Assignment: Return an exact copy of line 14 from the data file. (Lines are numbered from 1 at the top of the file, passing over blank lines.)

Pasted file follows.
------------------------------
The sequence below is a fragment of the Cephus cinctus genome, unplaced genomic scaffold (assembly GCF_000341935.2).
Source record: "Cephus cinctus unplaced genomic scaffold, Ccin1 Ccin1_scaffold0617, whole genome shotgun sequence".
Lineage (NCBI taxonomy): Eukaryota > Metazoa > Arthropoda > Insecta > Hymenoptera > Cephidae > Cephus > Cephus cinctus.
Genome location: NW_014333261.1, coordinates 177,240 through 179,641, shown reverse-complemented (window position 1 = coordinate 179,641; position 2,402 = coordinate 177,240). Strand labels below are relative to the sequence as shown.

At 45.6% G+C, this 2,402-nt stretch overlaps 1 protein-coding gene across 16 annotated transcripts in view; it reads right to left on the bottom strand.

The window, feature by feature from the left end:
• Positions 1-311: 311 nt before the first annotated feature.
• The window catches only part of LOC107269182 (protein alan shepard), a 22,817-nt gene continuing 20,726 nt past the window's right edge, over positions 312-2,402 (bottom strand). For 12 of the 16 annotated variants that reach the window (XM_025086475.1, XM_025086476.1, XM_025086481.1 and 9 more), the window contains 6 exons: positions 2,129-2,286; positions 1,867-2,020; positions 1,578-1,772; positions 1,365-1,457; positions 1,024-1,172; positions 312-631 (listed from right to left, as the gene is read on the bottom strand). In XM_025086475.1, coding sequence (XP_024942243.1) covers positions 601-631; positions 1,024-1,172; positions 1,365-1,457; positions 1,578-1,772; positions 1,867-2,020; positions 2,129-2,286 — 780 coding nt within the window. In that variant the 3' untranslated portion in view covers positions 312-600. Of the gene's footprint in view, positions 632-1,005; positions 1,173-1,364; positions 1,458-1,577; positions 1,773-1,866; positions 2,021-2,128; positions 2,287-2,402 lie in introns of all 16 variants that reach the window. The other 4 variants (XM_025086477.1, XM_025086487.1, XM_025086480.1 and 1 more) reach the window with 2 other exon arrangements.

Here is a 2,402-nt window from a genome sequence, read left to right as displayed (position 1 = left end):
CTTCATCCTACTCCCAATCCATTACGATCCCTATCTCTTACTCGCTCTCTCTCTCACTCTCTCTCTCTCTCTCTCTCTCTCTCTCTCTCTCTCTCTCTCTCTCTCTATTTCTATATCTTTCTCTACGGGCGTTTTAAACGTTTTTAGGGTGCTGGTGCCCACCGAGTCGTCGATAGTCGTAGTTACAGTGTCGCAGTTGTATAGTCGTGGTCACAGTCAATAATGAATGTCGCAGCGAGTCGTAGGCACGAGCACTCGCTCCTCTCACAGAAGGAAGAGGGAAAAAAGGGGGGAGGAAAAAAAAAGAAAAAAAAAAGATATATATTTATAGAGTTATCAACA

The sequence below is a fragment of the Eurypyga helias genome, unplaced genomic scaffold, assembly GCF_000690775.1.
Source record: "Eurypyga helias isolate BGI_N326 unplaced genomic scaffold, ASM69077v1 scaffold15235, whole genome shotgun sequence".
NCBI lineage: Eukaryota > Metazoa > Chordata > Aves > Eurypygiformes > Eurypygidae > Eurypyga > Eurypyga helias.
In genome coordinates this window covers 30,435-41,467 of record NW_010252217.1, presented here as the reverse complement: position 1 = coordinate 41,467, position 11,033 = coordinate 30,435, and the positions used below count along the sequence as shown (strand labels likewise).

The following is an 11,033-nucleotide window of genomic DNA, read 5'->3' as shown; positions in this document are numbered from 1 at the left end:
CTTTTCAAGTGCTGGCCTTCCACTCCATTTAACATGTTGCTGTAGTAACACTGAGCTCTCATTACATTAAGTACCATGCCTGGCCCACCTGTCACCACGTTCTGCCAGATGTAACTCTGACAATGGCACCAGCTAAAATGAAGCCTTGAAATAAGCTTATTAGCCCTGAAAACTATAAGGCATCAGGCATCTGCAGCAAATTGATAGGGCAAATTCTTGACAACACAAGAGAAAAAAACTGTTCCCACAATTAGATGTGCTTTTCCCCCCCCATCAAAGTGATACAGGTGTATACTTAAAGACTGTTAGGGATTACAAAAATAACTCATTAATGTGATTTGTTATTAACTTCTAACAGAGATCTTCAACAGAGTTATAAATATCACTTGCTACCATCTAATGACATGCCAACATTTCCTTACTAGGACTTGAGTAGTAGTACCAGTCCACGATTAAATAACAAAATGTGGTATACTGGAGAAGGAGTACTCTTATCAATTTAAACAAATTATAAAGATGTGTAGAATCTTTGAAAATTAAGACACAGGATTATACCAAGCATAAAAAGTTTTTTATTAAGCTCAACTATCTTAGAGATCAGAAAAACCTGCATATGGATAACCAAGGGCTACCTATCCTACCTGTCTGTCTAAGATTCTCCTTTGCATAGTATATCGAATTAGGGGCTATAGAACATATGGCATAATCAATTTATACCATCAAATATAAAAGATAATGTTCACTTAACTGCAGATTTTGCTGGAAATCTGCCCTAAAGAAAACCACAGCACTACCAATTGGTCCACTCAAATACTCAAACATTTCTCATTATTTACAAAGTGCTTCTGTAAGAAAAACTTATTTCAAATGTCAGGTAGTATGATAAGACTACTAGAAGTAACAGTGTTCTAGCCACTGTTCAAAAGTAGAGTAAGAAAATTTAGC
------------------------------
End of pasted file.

In genome coordinates this window covers 30,435-41,467 of record NW_010252217.1, presented here as the reverse complement: position 1 = coordinate 41,467, position 11,033 = coordinate 30,435, and the positions used below count along the sequence as shown (strand labels likewise).